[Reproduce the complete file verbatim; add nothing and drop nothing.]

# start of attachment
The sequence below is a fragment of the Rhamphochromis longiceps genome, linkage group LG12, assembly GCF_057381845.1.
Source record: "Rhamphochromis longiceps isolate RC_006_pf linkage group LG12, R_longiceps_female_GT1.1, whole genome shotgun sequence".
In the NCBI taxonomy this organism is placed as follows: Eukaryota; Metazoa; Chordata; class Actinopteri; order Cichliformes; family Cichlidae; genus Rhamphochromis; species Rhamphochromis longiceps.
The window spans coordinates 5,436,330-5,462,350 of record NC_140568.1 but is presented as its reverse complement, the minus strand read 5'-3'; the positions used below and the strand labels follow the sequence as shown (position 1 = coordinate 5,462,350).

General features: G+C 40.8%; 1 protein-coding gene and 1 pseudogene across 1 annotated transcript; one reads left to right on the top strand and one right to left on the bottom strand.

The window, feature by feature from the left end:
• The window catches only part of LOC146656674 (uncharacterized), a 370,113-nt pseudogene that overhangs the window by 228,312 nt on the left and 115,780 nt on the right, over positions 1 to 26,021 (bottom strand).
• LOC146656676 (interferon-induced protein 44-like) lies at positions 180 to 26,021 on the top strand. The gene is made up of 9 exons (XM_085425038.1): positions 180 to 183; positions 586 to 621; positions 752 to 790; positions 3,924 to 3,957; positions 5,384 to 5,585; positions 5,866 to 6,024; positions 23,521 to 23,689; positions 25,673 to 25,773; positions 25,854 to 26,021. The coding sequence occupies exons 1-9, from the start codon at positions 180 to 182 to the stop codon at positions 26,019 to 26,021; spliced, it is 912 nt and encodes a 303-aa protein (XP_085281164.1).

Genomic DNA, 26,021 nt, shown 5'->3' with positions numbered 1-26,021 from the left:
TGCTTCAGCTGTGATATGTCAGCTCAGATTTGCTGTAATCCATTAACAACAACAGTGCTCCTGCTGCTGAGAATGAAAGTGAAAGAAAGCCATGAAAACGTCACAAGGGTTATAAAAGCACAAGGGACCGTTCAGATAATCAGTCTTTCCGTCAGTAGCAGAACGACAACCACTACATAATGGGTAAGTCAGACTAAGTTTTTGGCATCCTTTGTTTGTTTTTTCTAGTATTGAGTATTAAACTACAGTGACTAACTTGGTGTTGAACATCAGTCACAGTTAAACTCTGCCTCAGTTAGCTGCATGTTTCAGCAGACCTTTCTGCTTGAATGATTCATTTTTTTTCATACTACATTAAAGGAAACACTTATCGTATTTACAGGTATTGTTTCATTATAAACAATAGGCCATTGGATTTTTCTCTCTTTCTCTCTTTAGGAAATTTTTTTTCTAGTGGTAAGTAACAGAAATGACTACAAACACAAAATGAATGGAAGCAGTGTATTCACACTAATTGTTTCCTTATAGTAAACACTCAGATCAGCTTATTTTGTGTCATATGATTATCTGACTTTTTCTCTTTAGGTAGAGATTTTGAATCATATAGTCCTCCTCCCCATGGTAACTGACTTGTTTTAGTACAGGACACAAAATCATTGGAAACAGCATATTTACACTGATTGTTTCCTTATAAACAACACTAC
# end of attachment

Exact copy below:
The sequence below is a fragment of the Rhamphochromis longiceps genome, linkage group LG12, assembly GCF_057381845.1.
Source record: "Rhamphochromis longiceps isolate RC_006_pf linkage group LG12, R_longiceps_female_GT1.1, whole genome shotgun sequence".
In the NCBI taxonomy this organism is placed as follows: Eukaryota; Metazoa; Chordata; class Actinopteri; order Cichliformes; family Cichlidae; genus Rhamphochromis; species Rhamphochromis longiceps.
The window spans coordinates 5,436,330-5,462,350 of record NC_140568.1 but is presented as its reverse complement, the minus strand read 5'-3'; the positions used below and the strand labels follow the sequence as shown (position 1 = coordinate 5,462,350).

General features: G+C 40.8%; 1 protein-coding gene and 1 pseudogene across 1 annotated transcript; one reads left to right on the top strand and one right to left on the bottom strand.

The window, feature by feature from the left end:
• The window catches only part of LOC146656674 (uncharacterized), a 370,113-nt pseudogene that overhangs the window by 228,312 nt on the left and 115,780 nt on the right, over positions 1 to 26,021 (bottom strand).
• LOC146656676 (interferon-induced protein 44-like) lies at positions 180 to 26,021 on the top strand. The gene is made up of 9 exons (XM_085425038.1): positions 180 to 183; positions 586 to 621; positions 752 to 790; positions 3,924 to 3,957; positions 5,384 to 5,585; positions 5,866 to 6,024; positions 23,521 to 23,689; positions 25,673 to 25,773; positions 25,854 to 26,021. The coding sequence occupies exons 1-9, from the start codon at positions 180 to 182 to the stop codon at positions 26,019 to 26,021; spliced, it is 912 nt and encodes a 303-aa protein (XP_085281164.1).

Genomic DNA, 26,021 nt, shown 5'->3' with positions numbered 1-26,021 from the left:
TGCTTCAGCTGTGATATGTCAGCTCAGATTTGCTGTAATCCATTAACAACAACAGTGCTCCTGCTGCTGAGAATGAAAGTGAAAGAAAGCCATGAAAACGTCACAAGGGTTATAAAAGCACAAGGGACCGTTCAGATAATCAGTCTTTCCGTCAGTAGCAGAACGACAACCACTACATAATGGGTAAGTCAGACTAAGTTTTTGGCATCCTTTGTTTGTTTTTTCTAGTATTGAGTATTAAACTACAGTGACTAACTTGGTGTTGAACATCAGTCACAGTTAAACTCTGCCTCAGTTAGCTGCATGTTTCAGCAGACCTTTCTGCTTGAATGATTCATTTTTTTTCATACTACATTAAAGGAAACACTTATCGTATTTACAGGTATTGTTTCATTATAAACAATAGGCCATTGGATTTTTCTCTCTTTCTCTCTTTAGGAAATTTTTTTTCTAGTGGTAAGTAACAGAAATGACTACAAACACAAAATGAATGGAAGCAGTGTATTCACACTAATTGTTTCCTTATAGTAAACACTCAGATCAGCTTATTTTGTGTCATATGATTATCTGACTTTTTCTCTTTAGGTAGAGATTTTGAATCATATAGTCCTCCTCCCCATGGTAACTGACTTGTTTTAGTACAGGACACAAAATCATTGGAAACAGCATATTTACACTGATTGTTTCCTTATAAACAACACTAC